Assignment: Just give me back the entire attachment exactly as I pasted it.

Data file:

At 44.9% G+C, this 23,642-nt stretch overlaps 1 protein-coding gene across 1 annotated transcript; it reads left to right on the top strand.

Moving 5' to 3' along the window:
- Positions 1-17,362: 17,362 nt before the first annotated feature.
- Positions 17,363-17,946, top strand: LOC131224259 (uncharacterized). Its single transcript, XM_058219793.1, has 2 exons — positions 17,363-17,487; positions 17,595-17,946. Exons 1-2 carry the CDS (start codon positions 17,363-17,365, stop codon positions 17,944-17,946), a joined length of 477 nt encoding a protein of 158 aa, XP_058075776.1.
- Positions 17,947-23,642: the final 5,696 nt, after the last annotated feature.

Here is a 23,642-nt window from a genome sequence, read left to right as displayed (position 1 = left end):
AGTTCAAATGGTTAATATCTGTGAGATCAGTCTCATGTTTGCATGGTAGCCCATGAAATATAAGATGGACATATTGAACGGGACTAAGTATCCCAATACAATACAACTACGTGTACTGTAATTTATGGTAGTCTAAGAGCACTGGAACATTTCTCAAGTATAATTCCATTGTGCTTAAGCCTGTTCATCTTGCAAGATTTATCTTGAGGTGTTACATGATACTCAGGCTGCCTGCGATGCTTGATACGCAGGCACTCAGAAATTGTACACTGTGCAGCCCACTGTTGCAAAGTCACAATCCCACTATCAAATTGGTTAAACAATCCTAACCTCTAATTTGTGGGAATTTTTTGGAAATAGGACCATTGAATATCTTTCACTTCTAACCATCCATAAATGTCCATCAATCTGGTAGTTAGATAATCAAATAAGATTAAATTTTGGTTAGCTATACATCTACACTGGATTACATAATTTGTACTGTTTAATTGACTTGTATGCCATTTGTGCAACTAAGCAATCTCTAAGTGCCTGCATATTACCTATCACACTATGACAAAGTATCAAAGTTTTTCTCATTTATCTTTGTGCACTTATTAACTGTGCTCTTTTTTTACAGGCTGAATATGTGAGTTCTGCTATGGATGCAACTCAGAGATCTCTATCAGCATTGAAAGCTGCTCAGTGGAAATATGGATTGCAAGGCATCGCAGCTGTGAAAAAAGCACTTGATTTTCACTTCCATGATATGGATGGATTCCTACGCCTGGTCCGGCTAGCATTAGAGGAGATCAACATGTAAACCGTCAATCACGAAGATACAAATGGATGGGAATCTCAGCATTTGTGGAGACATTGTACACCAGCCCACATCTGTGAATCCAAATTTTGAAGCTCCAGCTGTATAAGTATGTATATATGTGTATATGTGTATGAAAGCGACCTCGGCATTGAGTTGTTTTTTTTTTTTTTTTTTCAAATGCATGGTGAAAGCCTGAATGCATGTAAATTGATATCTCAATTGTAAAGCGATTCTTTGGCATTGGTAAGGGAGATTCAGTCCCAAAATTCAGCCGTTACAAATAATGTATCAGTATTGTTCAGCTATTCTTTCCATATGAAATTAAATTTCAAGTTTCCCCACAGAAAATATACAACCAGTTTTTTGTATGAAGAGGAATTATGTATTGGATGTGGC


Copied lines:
At 44.9% G+C, this 23,642-nt stretch overlaps 1 protein-coding gene across 1 annotated transcript; it reads left to right on the top strand.

Moving 5' to 3' along the window:
- Positions 1-17,362: 17,362 nt before the first annotated feature.
- Positions 17,363-17,946, top strand: LOC131224259 (uncharacterized). Its single transcript, XM_058219793.1, has 2 exons — positions 17,363-17,487; positions 17,595-17,946. Exons 1-2 carry the CDS (start codon positions 17,363-17,365, stop codon positions 17,944-17,946), a joined length of 477 nt encoding a protein of 158 aa, XP_058075776.1.
- Positions 17,947-23,642: the final 5,696 nt, after the last annotated feature.

Here is a 23,642-nt window from a genome sequence, read left to right as displayed (position 1 = left end):
AGTTCAAATGGTTAATATCTGTGAGATCAGTCTCATGTTTGCATGGTAGCCCATGAAATATAAGATGGACATATTGAACGGGACTAAGTATCCCAATACAATACAACTACGTGTACTGTAATTTATGGTAGTCTAAGAGCACTGGAACATTTCTCAAGTATAATTCCATTGTGCTTAAGCCTGTTCATCTTGCAAGATTTATCTTGAGGTGTTACATGATACTCAGGCTGCCTGCGATGCTTGATACGCAGGCACTCAGAAATTGTACACTGTGCAGCCCACTGTTGCAAAGTCACAATCCCACTATCAAATTGGTTAAACAATCCTAACCTCTAATTTGTGGGAATTTTTTGGAAATAGGACCATTGAATATCTTTCACTTCTAACCATCCATAAATGTCCATCAATCTGGTAGTTAGATAATCAAATAAGATTAAATTTTGGTTAGCTATACATCTACACTGGATTACATAATTTGTACTGTTTAATTGACTTGTATGCCATTTGTGCAACTAAGCAATCTCTAAGTGCCTGCATATTACCTATCACACTATGACAAAGTATCAAAGTTTTTCTCATTTATCTTTGTGCACTTATTAACTGTGCTCTTTTTTTACAGGCTGAATATGTGAGTTCTGCTATGGATGCAACTCAGAGATCTCTATCAGCATTGAAAGCTGCTCAGTGGAAATATGGATTGCAAGGCATCGCAGCTGTGAAAAAAGCACTTGATTTTCACTTCCATGATATGGATGGATTCCTACGCCTGGTCCGGCTAGCATTAGAGGAGATCAACATGTAAACCGTCAATCACGAAGATACAAATGGATGGGAATCTCAGCATTTGTGGAGACATTGTACACCAGCCCACATCTGTGAATCCAAATTTTGAAGCTCCAGCTGTATAAGTATGTATATATGTGTATATGTGTATGAAAGCGACCTCGGCATTGAGTTGTTTTTTTTTTTTTTTTTTCAAATGCATGGTGAAAGCCTGAATGCATGTAAATTGATATCTCAATTGTAAAGCGATTCTTTGGCATTGGTAAGGGAGATTCAGTCCCAAAATTCAGCCGTTACAAATAATGTATCAGTATTGTTCAGCTATTCTTTCCATATGAAATTAAATTTCAAGTTTCCCCACAGAAAATATACAACCAGTTTTTTGTATGAAGAGGAATTATGTATTGGATGTGGC